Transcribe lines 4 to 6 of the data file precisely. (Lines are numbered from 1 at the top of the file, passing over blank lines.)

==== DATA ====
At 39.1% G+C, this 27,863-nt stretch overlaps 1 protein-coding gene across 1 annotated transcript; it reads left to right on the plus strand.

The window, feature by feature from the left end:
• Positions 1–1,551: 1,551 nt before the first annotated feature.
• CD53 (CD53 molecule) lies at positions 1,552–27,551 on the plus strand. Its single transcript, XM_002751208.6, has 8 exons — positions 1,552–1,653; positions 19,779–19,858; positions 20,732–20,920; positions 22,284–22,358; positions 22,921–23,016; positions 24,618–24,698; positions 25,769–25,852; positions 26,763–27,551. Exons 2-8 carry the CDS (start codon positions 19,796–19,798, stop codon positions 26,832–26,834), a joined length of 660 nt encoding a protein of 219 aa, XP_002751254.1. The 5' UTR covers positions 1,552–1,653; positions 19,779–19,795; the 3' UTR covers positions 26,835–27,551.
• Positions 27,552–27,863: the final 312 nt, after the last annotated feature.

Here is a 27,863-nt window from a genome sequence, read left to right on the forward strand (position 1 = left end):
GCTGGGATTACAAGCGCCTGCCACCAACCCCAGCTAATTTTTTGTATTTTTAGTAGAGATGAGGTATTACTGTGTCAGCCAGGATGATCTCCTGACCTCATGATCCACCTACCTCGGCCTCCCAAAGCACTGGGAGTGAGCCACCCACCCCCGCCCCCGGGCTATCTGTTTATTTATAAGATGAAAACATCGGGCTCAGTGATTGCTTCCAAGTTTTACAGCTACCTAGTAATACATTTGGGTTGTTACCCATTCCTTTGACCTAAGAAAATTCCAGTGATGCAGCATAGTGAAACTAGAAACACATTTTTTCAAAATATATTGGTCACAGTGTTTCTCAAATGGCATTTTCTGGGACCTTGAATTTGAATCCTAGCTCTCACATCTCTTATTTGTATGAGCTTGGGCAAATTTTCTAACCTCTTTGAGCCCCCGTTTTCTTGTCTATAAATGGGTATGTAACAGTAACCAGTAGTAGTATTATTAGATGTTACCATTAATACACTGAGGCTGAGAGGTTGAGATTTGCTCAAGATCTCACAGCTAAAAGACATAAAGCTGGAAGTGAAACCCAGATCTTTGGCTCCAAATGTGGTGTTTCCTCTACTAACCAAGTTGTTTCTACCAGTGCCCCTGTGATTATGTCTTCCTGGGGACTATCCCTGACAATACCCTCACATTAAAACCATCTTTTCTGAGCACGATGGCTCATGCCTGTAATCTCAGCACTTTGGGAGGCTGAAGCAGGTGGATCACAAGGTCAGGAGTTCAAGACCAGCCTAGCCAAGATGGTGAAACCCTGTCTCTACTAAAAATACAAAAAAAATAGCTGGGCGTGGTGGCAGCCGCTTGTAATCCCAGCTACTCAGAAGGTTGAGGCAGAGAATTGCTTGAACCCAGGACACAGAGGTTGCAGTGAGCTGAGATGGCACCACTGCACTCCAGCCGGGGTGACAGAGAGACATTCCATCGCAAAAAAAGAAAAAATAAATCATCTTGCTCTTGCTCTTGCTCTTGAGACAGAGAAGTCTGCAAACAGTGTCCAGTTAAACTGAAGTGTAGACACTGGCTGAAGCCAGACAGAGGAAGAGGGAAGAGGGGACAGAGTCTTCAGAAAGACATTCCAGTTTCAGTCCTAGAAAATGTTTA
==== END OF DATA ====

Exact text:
• CD53 (CD53 molecule) lies at positions 1,552–27,551 on the plus strand. Its single transcript, XM_002751208.6, has 8 exons — positions 1,552–1,653; positions 19,779–19,858; positions 20,732–20,920; positions 22,284–22,358; positions 22,921–23,016; positions 24,618–24,698; positions 25,769–25,852; positions 26,763–27,551. Exons 2-8 carry the CDS (start codon positions 19,796–19,798, stop codon positions 26,832–26,834), a joined length of 660 nt encoding a protein of 219 aa, XP_002751254.1. The 5' UTR covers positions 1,552–1,653; positions 19,779–19,795; the 3' UTR covers positions 26,835–27,551.
• Positions 27,552–27,863: the final 312 nt, after the last annotated feature.

Here is a 27,863-nt window from a genome sequence, read left to right on the forward strand (position 1 = left end):